SEO Through FAQ, Glossaries and Links Pages
By Vanessa Salvia, 8/28/07
Many websites that utilize FAQs (frequently asked questions) include the obvious ones like shipping or return information. But why stop there? Look beyond the obvious and you’ll find a number of ways FAQs and other creative content can elevate your bottom line.
FAQ’s are certainly easy content to produce. Chances are, your customer service email has already received a number of questions. These are probably the questions everyone asks: How will I know when my order ships? How long will my order take to arrive? You can probably jot down a fairly lengthy list right now of questions your customers are already asking.
Dig a little deeper. Let’s say your site sells soccer balls. Here are some suggestions for additional questions:
Doubtless, you could think of more. Here’s an important point—Don’t stuff all your questions on one page.
- How frequently should I replace my soccer ball?
- How do your prices compare with other soccer ball retailers
- Where is your store?
- Can I get soccer balls in custom colors?
- What are the differences between the types of soccer balls you sell?
- Can I buy a gift certificate for a soccer ball?
- I want to pay for my soccer ball by check or money order. Can I do this?
- Did you know soccer balls are available for less on another web site? (This would be an opportunity to address the quality of your merchandise or other price concerns. For instance, if your items are handmade they will be more expensive than mass-produced merchandise, and you can address that here.)
Websites with FAQs all on one page are losing an opportunity to easily increase the relevant content and keyword implementation on their site. Write each of your FAQs as a separate, stand-alone article (not really an article, but using however many sentences you need to adequately address the question). When you write these, add relevant keywords and links back to other features on your site to give you a search engine advantage.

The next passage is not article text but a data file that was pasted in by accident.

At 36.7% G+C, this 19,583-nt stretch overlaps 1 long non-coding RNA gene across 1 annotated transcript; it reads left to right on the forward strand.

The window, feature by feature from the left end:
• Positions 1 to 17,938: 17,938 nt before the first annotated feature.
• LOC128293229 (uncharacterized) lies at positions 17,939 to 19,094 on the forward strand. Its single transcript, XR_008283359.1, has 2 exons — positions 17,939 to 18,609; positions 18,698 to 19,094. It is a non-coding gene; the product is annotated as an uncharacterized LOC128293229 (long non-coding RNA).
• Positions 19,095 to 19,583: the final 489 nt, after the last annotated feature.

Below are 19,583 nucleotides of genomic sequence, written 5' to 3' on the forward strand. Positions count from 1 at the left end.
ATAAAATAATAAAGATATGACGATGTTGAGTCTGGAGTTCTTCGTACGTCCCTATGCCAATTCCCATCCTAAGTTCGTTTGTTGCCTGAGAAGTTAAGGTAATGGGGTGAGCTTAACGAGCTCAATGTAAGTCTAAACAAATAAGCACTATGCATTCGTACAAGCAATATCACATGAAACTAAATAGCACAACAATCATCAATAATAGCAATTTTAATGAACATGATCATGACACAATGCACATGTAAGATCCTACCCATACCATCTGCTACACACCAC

Implement A “Learning Page”
You probably know all there is to know about your product or service, but your website visitors might not. Even if some tidbit of knowledge is obvious to you, it’s not for many of your customers. Take your product, whatever it is, and brainstorm as many topics as you can; history, development, use, appearance, or popularity…every facet you can think of.
Your learning page would feature links to each of these topics, which would be developed into short but interesting articles. This not only breaks the topics into bite-sized pieces, but also presents many more pages of relevant content to the engines instead of just one page, and each page provides specific information with a targeted set of keywords and phrases. This approach presents many opportunities for natural internal linkages, which the search engines love. Here’s an example of how you might handle a “soccer balls” learning page:
- Soccer Balls: Methods and materials of construction
- A history of the game of soccer